Malaysian authorities have finally determined that Malaysia Airlines Flight 370 ended in the southern Indian Ocean, but the liberal magazine Mother Jones blames the extended nature of the search on the effects of man-made climate change.
On Friday, prior to the country’s prime minister’s announcement that the plane had been located, the magazine claimed that expectations for where the plane might be were “vastly different from where investigators could have anticipated 30 years ago” because climate change and a once-thinning ozone layer have drastically altered ocean currents.
Scientists interviewed by Mother Jones worried that changes to the Antarctic Circumpolar Current and the Indian Ocean Gyre, the area where the plane is expected to be, have thrown off the search, which relied on long-term current and weather forecasts. The shifts can be blamed on anthropogenic changes, they argue:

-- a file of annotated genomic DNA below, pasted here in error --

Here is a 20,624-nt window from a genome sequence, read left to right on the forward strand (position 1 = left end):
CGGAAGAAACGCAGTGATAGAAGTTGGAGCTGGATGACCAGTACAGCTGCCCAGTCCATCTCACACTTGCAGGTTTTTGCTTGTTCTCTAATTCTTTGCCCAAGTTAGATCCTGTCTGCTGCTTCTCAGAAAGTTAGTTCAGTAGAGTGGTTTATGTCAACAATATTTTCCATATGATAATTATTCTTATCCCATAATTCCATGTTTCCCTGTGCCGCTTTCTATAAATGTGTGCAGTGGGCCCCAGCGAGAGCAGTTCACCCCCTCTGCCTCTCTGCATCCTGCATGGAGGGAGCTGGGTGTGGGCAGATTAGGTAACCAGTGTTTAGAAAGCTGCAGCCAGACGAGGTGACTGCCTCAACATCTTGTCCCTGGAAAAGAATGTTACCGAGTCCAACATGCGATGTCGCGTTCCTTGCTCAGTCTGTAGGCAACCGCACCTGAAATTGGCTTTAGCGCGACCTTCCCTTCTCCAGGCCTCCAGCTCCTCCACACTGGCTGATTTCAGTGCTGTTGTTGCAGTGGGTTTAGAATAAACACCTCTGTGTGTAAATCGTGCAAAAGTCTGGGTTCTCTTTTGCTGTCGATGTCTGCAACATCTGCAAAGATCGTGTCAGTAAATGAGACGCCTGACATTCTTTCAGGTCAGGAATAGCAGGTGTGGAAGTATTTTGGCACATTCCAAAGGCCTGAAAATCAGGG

The potential plane debris spotted via satellite is in “this sort of boundary between the circumpolar current and the gyre; both of those currents are shifting south,” says Steven Rintoul, an expert on the southern oceans with Australia’s foremost scientific research agency, the Commonwealth Scientific and Industrial Research Organisation (CSIRO) , in Hobart. “And it looks like that’s largely due to human activities, but not just greenhouse gases. Both the ozone hole and greenhouse gases are working together to change the winds over the Southern Ocean.”
The lack of attention paid to climate change has led to a shortage of data and misjudgments, Mother Jones determined. “When things happen in the Indian [Ocean], we find out how little infrastructure we actually have in place,” one scientist said.
“This is one of those grand challenges, one of those big things that is really hard. We have to grapple with Mother Nature and try to say, ‘Look lady, give us your secrets! We won’t get rough with you, please don’t get rough with us!’” she said.